Amazon’s The Expanse Raises Issues Concerning Workplace Romances

Note: Includes spoilers for Amazon Prime’s The Expanse.

I am an unabashed science fiction nerd. Growing up, I tended to gravitate toward television shows, movies, and books that took place in our own future as opposed to those that were set a long, long time ago in a galaxy far, far away.

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A while back, a very good friend suggested that I take a pass at The Expanse, a show that formerly aired on SyFy but now is available on Amazon Prime. I’m so glad I finally watched it.

Based on the series of novels by James S.A. Corey, The Expanse takes place hundreds of years in the future. Earth is populated by 30 billion or so people (half of whom are unemployed and live off of basic assistance), is governed by the United Nations, and has colonized Luna (or, as we typically call it, “the moon”). Humans have also colonized Mars, which is a military power with its own independent government.

Additionally, there are people living in the asteroid belt between Mars and Jupiter, on the moons of various other planets, and in space stations (these folks are referred to as “Belters”). The Expanse explores interpersonal and political tensions between Earthers, Martians, and Belters, who all vie for power and limited resources within our solar system.

The main characters in The Expanse are the crew of the Rocinante, a Martian military ship salvaged by former United Nations Navy Officer James Holden (the Rocinante’s captain), Belter Naomi Nagata (executive officer), Martian Alex Kamal (pilot), and Earther Amos Burton (chief engineer). Early in the series, a romance develops between Holden and Nagata, which they initially keep from the rest of the crew. They ultimately decide to disclose their relationship to Kamal and Burton, who kind of knew all along and had a bet as to when their colleagues’ romance began.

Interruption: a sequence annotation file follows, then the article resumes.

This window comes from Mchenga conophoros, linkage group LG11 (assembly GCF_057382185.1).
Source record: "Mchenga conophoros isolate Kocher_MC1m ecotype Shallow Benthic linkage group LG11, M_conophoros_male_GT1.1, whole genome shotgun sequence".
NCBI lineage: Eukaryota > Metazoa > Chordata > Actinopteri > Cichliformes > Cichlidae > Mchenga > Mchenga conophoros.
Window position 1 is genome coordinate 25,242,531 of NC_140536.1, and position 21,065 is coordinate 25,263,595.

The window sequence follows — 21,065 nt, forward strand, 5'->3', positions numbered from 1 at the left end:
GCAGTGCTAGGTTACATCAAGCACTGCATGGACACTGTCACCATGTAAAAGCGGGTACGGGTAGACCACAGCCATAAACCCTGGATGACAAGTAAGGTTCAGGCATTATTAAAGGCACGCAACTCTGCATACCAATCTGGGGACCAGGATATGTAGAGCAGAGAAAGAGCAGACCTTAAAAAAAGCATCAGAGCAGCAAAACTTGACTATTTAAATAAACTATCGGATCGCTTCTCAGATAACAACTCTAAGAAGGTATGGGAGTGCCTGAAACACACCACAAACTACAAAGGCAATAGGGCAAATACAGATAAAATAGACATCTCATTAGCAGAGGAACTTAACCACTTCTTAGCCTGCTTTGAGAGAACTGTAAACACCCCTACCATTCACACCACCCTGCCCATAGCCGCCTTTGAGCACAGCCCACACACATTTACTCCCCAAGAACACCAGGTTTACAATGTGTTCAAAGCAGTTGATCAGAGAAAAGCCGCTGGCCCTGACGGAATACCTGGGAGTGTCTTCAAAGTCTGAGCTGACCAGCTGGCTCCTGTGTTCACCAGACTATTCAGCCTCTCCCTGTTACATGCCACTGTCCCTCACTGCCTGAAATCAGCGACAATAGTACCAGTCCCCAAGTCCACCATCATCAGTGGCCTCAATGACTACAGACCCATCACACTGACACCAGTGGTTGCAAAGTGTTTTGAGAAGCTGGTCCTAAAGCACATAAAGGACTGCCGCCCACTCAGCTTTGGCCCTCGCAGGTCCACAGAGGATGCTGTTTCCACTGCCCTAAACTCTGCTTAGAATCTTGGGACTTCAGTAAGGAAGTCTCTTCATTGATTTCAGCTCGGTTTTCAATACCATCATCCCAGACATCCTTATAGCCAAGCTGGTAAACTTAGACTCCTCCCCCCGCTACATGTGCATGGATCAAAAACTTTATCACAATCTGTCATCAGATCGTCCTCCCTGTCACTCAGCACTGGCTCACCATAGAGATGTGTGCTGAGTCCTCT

In Space, No One Can Hear You Scream ‘Inappropriate Workplace Romances’

Of course, there was the potential for things to go bad following Holden and Nagata informing the rest of the Rocinante crew of their involvement. Workplace romances are fraught with various landmines of both the legal and the morale variety.

As discussed in a previous post, supervisors like Holden may be found strictly liable for sexual harassment of other employees. While Holden and Nagata’s relationship is consensual, it opens the door for potential claims that Holden subjected Nagata to a hostile work environment or quid pro quo sexual harassment. Furthermore, Kamal and Burton could perceive Holden as giving preferential treatment to his lover, Nagata, with respect to the terms and conditions of employment, which could give rise to sex discrimination claims.

Notwithstanding issues of whether the rest of the crew are Holden’s employees (the show eventually settles on the crew being co-owners of the Rocinante) or whether 21st-century American harassment and discrimination law applies in the fictional future of The Expanse, there are steps that could have been taken to limit potential legal exposure based on Holden and Nagata’s being together.

For example, a policy could have been put in place prohibiting romantic relationships aboard the ship (or, at the very least, relationships between individuals with reporting relationships). Such an approach is generally permissible in most states, though employers must be careful to apply such policies in a fair and nondiscriminatory manner.

Employers can also require disclosure of romantic relationships (a step Holden and Nagata took voluntarily) or even mandate that employees who are romantically involved enter into so-called “love contracts” that require them to acknowledge they are involved in a consensual relationship that is not in violation of the company’s discrimination or harassment policies.